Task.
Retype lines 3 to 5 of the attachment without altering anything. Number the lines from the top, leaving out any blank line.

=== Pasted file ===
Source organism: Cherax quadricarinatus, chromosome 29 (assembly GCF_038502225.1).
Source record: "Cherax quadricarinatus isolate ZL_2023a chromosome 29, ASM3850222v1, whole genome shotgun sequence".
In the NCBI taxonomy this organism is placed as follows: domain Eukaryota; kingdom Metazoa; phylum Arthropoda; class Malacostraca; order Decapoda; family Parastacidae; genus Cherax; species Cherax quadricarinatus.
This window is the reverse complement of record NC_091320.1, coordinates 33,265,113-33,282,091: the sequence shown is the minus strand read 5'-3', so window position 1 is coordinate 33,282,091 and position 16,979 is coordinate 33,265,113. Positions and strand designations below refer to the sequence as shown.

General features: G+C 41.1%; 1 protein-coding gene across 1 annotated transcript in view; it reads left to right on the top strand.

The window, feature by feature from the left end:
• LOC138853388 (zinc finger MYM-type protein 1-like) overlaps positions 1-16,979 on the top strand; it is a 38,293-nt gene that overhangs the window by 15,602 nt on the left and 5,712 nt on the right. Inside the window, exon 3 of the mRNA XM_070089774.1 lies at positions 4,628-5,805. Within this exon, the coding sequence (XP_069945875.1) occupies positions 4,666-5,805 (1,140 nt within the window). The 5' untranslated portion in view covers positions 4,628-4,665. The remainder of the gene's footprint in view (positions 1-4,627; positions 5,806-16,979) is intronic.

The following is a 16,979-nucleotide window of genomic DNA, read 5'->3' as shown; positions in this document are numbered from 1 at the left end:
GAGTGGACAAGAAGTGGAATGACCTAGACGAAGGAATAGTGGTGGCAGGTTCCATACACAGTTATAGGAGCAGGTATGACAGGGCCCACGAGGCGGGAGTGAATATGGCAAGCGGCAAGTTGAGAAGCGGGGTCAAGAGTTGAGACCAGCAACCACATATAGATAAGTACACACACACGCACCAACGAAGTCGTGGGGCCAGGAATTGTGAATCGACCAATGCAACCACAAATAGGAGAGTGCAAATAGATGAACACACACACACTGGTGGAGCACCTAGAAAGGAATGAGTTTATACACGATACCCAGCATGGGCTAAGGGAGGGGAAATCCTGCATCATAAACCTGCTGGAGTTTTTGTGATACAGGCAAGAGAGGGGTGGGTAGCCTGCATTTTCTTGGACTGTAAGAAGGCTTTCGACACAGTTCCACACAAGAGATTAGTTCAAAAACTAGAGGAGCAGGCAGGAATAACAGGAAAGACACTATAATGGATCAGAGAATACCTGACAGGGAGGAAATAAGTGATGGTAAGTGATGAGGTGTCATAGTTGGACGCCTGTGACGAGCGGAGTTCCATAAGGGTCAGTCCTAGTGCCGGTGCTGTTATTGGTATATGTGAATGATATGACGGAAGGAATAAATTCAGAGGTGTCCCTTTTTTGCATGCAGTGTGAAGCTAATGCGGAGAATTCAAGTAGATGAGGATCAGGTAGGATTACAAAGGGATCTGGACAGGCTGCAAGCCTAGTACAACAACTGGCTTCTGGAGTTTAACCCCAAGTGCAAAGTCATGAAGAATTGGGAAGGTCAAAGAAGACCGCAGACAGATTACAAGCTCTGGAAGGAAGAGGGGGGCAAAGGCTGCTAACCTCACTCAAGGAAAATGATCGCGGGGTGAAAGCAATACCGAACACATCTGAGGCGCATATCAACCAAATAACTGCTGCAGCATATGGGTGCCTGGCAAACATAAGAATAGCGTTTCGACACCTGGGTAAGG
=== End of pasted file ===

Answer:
In the NCBI taxonomy this organism is placed as follows: domain Eukaryota; kingdom Metazoa; phylum Arthropoda; class Malacostraca; order Decapoda; family Parastacidae; genus Cherax; species Cherax quadricarinatus.
This window is the reverse complement of record NC_091320.1, coordinates 33,265,113-33,282,091: the sequence shown is the minus strand read 5'-3', so window position 1 is coordinate 33,282,091 and position 16,979 is coordinate 33,265,113. Positions and strand designations below refer to the sequence as shown.

General features: G+C 41.1%; 1 protein-coding gene across 1 annotated transcript in view; it reads left to right on the top strand.